Mr. Cheng, 43, is in many ways very unlike Mr. Lin. His background is not literary or intellectual; his parents, migrants from the south of the country to Taipei, sold slippers on the street before starting their own small factory. Sent to a school with an extensive dance program, Mr. Cheng excelled but became addicted to amphetamines in his early teens, he said in an interview. Being arrested by the police for possessing drugs and performing community service was a turning point, he said. After graduating, he worked as a truck driver by day, and studied dance part-time at college at night.
He joined Cloud Gate, but after four years, a spinal injury forced him to stop dancing and led him to focus on choreography. He became the resident choreographer and artistic director of the junior troupe, Cloud Gate 2.
His physical style and inspirations are his personal history, he said, citing “13 Tongues,” a 2016 work based on his memories of the vivid street life of his childhood, and which Cloud Gate 2 performed earlier in the week at the company’s sleek and curvaceous building, in a verdant setting outside the city.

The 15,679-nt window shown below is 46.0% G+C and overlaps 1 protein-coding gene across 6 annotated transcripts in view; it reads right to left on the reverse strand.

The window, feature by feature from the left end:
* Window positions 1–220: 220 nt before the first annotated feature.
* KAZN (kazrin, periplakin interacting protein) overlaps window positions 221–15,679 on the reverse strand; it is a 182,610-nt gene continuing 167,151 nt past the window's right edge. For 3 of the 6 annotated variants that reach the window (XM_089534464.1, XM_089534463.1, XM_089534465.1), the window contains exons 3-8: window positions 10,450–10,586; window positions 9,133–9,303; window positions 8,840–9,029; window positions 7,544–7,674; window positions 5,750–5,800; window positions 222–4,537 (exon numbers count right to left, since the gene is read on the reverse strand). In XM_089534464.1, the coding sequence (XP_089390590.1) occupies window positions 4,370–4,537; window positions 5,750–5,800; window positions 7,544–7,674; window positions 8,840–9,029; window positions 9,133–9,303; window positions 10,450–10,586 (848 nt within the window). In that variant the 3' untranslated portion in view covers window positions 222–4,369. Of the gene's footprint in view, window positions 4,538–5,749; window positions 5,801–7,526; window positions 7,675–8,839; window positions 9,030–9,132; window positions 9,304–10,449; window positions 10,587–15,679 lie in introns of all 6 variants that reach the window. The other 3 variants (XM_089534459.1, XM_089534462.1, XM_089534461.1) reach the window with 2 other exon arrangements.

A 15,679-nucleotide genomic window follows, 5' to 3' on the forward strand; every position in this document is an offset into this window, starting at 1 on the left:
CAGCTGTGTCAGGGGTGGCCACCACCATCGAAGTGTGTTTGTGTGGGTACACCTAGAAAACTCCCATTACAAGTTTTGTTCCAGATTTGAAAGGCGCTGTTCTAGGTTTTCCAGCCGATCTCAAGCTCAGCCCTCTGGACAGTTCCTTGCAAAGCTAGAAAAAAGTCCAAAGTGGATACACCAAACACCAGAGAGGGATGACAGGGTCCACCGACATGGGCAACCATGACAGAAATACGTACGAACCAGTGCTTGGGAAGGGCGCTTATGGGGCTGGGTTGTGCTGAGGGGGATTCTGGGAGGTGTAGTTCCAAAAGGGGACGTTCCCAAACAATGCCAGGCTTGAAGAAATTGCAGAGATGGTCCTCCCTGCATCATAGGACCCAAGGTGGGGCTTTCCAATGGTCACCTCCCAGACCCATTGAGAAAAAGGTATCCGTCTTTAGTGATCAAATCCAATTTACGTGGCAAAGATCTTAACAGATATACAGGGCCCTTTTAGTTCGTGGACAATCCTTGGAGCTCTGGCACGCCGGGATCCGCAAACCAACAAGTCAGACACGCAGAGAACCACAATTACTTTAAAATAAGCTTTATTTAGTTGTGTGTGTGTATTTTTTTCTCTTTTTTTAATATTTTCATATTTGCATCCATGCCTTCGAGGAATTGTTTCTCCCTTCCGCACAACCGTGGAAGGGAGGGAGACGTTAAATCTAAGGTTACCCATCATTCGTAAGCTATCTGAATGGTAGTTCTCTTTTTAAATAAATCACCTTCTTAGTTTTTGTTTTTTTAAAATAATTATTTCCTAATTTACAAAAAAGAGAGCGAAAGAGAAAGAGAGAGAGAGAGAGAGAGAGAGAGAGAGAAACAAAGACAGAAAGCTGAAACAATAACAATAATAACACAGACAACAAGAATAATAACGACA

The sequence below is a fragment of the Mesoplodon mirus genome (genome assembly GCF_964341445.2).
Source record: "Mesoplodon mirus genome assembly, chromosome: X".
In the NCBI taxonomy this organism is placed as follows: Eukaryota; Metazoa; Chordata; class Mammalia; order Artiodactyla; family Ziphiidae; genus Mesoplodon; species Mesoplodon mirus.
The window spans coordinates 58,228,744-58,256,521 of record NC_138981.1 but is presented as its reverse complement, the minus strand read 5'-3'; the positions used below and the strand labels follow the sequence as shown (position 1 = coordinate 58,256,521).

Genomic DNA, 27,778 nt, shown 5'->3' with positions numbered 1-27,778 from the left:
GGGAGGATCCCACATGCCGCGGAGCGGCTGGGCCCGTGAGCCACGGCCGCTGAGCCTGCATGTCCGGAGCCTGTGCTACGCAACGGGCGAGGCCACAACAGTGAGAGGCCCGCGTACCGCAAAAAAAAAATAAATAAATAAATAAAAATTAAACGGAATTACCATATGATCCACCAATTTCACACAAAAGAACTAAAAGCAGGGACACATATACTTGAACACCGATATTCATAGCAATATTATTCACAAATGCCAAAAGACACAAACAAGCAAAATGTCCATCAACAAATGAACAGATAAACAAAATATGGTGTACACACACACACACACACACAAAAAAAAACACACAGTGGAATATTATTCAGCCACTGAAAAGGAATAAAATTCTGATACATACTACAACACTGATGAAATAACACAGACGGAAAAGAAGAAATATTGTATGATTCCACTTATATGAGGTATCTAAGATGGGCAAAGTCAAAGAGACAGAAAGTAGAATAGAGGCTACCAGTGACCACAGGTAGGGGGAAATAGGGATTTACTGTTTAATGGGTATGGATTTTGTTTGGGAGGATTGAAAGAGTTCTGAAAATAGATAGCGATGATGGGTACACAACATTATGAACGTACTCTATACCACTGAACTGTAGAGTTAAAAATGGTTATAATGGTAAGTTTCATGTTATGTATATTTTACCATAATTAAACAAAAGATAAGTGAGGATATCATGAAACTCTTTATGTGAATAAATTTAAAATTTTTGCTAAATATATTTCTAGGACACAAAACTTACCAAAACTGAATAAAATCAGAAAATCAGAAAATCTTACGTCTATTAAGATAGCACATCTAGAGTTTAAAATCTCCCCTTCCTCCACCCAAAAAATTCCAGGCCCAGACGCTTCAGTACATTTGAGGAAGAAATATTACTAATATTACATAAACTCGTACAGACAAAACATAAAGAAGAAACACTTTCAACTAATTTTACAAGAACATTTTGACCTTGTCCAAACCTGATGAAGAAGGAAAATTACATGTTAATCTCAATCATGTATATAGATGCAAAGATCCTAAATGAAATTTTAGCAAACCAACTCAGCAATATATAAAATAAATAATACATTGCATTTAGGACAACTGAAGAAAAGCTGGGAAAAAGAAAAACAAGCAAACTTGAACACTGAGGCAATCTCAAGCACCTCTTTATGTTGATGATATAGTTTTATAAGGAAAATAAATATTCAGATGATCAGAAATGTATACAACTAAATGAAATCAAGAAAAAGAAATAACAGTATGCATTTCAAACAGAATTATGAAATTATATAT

Mr. Cheng said that he was shocked when Mr. Lin asked him to take over Cloud Gate, but that he tried not to feel intimidated or nervous. He said his central focus was to maintain a connection to society. “Dancing is a way to connect people, and now the baton is with me,” he said. “You don’t have to abandon the past to have new beginnings.”
But on Saturday, the theme was continuity, not change. “My parents brought me, and now I bring my children, and it’s the same for so many,” said a woman near the front of the stage. Mr. Lin echoed the sentiment in his speech, alluding quickly to his retirement and that of several dancers, before moving on briskly. “Cloud Gate Theater of Taiwan will keep moving forward,” he said. “See you here next year.”